Israel must lay its ethnic demons to rest
Op-ed: Propping up the ethnic demon are vested interests that cover up the fact that Israel has real problems among its disadvantaged populations – Ethiopians, Russian immigrants and those dispatched to the periphery, not to mention poor Mizrahim and Ashkenazim.
Once every few months, I find myself staring at the television screen and trying to find the right words to exorcise the ethnic demon. I'm sick and tired of it, despite being of Ashkenazi descent. I'm sick and tired of the constant reminders that the nation is divided into Mizrahim and Ashkenazim, even if they are already third or fourth-generation Israelis.
Once every few months, I find myself apologizing, defending myself and squirming in an effort to explain that my social circle is free of any ethnic divisions; saying again that my friends from the army came from all ethnic groups, that my last count showed that hardly any of my closest friends are Ashkenazim; writing again about my neighbors from all sides, about family ties, about my world in which ethnic origin means nothing to anyone, a modern world in which there are no ethnic groups.
After all, who's going to believe me when in the Israel of 2015, the ethnic demon is the most popular story; a demon that sparks interest, movies and opinion polls for election campaigns; a demon that has pundits, fans and expert hunters; a demon that already has a career – or, in other words, a worthy bloodline.
Propping up the ethnic demon are vested interests that cover up the fact that Israel has real problems among its disadvantaged populations: There are problems among Ethiopians, Russian immigrants and those citizens sent in the past to the periphery. There are problems among poor Mizrahim and Ashkenazim. Problems, not demons. Interests, not concern. Fans of the genre have a vested interest in presenting the story that never dies – because no one allows it to do so.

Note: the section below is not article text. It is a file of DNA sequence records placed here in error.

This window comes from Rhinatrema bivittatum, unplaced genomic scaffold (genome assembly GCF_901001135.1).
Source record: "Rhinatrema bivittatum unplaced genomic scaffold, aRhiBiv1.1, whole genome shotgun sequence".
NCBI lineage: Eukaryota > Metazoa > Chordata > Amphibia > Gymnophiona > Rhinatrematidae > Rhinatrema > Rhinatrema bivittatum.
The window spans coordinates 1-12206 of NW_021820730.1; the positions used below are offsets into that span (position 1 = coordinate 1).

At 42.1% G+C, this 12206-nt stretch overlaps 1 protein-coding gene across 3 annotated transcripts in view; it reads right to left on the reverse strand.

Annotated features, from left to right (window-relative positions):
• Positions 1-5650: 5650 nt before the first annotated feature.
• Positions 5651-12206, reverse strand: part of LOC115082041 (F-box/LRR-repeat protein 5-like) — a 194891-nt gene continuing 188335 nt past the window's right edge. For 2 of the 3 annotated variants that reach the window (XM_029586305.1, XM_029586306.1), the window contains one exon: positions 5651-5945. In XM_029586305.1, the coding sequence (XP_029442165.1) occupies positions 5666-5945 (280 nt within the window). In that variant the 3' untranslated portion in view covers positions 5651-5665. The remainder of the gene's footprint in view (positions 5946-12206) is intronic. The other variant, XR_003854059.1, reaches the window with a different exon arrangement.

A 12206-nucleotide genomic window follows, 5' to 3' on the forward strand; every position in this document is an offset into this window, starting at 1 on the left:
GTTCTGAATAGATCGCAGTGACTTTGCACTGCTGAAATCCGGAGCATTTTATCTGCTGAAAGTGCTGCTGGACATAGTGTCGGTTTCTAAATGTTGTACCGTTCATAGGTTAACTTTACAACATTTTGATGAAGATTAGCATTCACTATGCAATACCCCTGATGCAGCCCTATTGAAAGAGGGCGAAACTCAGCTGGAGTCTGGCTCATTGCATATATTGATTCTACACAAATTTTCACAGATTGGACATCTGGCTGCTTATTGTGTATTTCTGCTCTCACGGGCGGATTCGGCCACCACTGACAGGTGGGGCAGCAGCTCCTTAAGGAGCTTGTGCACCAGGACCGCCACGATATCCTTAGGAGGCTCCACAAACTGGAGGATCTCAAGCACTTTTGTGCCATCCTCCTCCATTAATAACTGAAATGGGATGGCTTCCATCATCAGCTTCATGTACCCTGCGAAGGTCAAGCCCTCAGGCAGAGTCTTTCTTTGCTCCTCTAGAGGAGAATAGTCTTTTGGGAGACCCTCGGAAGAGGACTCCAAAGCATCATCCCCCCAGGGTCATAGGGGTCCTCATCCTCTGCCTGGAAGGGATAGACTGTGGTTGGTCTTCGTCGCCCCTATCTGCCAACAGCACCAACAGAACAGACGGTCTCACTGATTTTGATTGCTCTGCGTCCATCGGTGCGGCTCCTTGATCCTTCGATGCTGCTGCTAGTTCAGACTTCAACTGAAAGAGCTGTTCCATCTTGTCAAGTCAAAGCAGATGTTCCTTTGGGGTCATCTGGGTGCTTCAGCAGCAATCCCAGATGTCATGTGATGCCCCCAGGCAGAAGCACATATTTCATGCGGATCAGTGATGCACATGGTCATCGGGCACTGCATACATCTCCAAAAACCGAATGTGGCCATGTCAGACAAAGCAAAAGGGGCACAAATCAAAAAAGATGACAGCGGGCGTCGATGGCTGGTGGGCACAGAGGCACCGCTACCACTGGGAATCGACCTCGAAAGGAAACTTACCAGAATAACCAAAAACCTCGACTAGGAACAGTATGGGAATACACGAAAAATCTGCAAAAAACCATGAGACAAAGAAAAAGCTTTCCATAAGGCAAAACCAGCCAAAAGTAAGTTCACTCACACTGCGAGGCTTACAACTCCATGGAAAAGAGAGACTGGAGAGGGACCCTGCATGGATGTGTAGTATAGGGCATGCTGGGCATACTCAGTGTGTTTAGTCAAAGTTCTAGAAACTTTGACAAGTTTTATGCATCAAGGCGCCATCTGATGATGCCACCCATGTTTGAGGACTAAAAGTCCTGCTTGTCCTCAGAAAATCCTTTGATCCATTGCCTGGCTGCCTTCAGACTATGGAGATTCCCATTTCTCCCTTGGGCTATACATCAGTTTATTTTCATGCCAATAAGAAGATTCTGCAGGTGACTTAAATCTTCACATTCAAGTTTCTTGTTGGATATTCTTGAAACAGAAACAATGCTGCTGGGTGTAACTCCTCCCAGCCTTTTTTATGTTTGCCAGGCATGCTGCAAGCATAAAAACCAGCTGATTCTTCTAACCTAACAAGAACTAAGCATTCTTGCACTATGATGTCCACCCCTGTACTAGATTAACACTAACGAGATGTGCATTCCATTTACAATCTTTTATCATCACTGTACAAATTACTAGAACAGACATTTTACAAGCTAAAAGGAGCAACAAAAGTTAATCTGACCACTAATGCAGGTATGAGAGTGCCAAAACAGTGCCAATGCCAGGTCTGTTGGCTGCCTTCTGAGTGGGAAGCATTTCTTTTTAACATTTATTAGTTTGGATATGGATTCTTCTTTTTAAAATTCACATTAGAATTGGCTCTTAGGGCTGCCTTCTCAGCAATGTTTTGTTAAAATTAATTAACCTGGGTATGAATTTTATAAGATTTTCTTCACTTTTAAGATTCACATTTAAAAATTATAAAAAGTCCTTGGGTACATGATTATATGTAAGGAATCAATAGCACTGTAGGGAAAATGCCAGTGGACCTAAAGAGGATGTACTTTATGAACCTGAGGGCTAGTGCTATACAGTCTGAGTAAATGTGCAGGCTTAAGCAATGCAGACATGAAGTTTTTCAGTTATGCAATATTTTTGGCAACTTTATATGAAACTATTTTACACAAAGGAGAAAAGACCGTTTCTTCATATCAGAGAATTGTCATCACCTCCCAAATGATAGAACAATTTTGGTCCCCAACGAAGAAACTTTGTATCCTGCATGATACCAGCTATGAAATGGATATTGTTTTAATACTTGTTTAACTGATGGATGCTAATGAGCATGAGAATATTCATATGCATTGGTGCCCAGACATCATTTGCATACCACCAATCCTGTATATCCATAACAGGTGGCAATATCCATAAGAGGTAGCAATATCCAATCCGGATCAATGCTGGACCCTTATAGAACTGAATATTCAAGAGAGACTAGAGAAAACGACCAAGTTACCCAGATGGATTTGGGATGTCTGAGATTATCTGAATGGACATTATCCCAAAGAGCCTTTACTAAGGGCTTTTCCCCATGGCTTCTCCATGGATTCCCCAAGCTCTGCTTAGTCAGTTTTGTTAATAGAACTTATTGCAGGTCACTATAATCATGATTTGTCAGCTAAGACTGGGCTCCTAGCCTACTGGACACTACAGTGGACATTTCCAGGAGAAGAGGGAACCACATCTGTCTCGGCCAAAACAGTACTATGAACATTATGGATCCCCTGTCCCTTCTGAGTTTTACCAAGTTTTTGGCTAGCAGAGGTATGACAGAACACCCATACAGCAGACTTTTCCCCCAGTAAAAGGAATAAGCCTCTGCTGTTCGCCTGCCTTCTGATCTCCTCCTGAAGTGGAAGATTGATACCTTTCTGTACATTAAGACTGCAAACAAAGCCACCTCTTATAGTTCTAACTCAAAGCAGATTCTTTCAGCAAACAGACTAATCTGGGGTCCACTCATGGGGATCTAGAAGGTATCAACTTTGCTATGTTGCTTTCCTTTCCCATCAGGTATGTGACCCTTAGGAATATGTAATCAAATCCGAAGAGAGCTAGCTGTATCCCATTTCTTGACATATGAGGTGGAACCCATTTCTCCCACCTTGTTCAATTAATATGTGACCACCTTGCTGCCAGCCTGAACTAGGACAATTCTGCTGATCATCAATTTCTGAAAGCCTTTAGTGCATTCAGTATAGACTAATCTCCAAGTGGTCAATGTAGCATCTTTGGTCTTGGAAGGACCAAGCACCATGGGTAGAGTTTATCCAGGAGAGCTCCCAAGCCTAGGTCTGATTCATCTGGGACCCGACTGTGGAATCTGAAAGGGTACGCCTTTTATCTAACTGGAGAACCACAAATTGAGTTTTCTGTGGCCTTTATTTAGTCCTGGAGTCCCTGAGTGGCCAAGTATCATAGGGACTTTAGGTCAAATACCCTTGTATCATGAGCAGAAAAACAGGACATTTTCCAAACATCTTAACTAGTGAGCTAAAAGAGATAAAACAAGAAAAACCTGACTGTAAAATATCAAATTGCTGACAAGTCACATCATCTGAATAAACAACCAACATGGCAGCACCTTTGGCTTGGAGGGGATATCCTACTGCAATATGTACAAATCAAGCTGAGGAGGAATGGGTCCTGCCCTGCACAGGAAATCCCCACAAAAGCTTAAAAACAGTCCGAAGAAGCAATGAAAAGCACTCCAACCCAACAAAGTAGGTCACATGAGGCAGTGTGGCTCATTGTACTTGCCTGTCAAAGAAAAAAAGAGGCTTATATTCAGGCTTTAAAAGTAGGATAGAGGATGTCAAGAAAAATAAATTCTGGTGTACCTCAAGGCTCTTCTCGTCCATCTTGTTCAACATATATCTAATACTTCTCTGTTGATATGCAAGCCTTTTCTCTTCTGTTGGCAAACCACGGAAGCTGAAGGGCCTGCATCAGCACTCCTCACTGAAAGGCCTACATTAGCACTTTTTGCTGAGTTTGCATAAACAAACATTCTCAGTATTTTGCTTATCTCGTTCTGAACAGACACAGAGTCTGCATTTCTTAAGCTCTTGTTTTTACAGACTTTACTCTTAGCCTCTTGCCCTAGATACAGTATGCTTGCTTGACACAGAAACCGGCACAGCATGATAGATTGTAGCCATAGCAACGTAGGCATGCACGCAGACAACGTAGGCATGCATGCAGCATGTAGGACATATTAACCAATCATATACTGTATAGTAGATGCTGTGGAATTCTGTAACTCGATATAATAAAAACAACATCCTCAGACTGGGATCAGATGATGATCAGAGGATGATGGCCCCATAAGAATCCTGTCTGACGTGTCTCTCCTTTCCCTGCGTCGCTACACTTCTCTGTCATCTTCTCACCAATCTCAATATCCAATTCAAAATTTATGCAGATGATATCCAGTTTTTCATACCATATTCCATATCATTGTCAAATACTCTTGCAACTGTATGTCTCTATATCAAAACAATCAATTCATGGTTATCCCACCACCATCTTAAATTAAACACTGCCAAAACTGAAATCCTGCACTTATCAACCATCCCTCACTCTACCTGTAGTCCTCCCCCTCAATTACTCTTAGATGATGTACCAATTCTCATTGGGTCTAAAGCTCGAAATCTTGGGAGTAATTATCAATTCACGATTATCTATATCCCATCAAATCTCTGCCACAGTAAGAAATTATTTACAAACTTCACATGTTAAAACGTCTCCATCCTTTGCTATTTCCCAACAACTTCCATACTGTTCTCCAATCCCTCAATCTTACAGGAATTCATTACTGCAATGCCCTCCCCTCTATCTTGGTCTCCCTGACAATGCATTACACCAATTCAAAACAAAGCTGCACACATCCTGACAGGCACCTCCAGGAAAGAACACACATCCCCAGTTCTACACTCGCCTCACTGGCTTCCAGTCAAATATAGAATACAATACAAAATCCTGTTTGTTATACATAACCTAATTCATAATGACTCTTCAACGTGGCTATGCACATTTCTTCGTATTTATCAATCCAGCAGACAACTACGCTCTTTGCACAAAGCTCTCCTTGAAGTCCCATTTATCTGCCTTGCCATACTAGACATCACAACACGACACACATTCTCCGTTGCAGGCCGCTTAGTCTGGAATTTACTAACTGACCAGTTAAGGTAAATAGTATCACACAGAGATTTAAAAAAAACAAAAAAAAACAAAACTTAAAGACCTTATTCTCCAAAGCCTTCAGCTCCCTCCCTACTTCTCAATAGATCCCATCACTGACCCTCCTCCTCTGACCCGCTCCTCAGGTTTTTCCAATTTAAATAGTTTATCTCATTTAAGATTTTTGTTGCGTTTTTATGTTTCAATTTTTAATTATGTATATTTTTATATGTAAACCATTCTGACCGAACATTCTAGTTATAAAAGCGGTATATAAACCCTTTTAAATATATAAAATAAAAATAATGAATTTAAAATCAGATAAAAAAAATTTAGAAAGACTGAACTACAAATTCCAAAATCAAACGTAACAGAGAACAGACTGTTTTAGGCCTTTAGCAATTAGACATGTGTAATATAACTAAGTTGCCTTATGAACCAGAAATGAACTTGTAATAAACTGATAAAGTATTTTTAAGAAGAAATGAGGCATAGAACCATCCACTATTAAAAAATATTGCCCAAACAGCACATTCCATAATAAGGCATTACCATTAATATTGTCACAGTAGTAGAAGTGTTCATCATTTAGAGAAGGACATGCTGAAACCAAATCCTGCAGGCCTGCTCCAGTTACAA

And I am the only one who has an interest in seeing the demon disappear – because in my Israel, we've already overcome it.
So since I'm a descendant of the wrong ethnic group and don't have the right to exorcise the demon just like that, let's begin with suggestions for a solution, any idea that would put an end to the ethnic discourse so many years after the immigration from Morocco and Iraq.
I'm willing to add Makhlouf to my name if it would help, willing to change the composition of the Israel Prize committee so that it half its members are Mizrahim, willing to keep an eye on all the figures who adorn Israel's banknotes to ensure they include individuals who came from the right countries. Set an objective, a fair ethnic target – and I will fight to see it realized so that we can get rid of this demon at last.
Taking care of the disadvantaged populations is a mitzvah. There are development towns in which it is tough to escape social circles; there are cliques in the legal system, the media and the academe that are harder to penetrate if you weren't born with a sliver spoon in your mouth.
There are endless problems even without the ethnic demon. There are numerous successes with it. Let it go.